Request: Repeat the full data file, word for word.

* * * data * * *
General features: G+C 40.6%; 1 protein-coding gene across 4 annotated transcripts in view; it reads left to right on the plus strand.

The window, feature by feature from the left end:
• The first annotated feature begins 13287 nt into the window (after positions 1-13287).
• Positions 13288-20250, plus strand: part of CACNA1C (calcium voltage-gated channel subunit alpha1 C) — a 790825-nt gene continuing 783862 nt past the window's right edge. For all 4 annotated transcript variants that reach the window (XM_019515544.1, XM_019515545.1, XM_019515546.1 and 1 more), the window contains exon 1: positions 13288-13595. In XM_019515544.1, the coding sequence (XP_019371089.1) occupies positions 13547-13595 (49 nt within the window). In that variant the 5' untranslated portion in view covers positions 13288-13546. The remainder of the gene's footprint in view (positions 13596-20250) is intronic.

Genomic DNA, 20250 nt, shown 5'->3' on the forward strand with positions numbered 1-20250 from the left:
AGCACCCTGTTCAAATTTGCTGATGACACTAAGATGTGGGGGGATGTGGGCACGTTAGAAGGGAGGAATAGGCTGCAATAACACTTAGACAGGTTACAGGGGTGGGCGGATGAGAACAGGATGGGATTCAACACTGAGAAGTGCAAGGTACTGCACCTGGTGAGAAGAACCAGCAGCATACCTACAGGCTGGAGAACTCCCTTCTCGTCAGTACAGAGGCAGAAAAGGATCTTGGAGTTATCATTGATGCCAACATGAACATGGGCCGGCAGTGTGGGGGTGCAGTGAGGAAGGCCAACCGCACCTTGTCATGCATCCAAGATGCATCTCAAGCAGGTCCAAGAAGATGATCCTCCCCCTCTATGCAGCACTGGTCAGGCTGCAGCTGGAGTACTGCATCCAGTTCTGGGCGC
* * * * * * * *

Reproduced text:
General features: G+C 40.6%; 1 protein-coding gene across 4 annotated transcripts in view; it reads left to right on the plus strand.

The window, feature by feature from the left end:
• The first annotated feature begins 13287 nt into the window (after positions 1-13287).
• Positions 13288-20250, plus strand: part of CACNA1C (calcium voltage-gated channel subunit alpha1 C) — a 790825-nt gene continuing 783862 nt past the window's right edge. For all 4 annotated transcript variants that reach the window (XM_019515544.1, XM_019515545.1, XM_019515546.1 and 1 more), the window contains exon 1: positions 13288-13595. In XM_019515544.1, the coding sequence (XP_019371089.1) occupies positions 13547-13595 (49 nt within the window). In that variant the 5' untranslated portion in view covers positions 13288-13546. The remainder of the gene's footprint in view (positions 13596-20250) is intronic.

Genomic DNA, 20250 nt, shown 5'->3' on the forward strand with positions numbered 1-20250 from the left:
AGCACCCTGTTCAAATTTGCTGATGACACTAAGATGTGGGGGGATGTGGGCACGTTAGAAGGGAGGAATAGGCTGCAATAACACTTAGACAGGTTACAGGGGTGGGCGGATGAGAACAGGATGGGATTCAACACTGAGAAGTGCAAGGTACTGCACCTGGTGAGAAGAACCAGCAGCATACCTACAGGCTGGAGAACTCCCTTCTCGTCAGTACAGAGGCAGAAAAGGATCTTGGAGTTATCATTGATGCCAACATGAACATGGGCCGGCAGTGTGGGGGTGCAGTGAGGAAGGCCAACCGCACCTTGTCATGCATCCAAGATGCATCTCAAGCAGGTCCAAGAAGATGATCCTCCCCCTCTATGCAGCACTGGTCAGGCTGCAGCTGGAGTACTGCATCCAGTTCTGGGCGC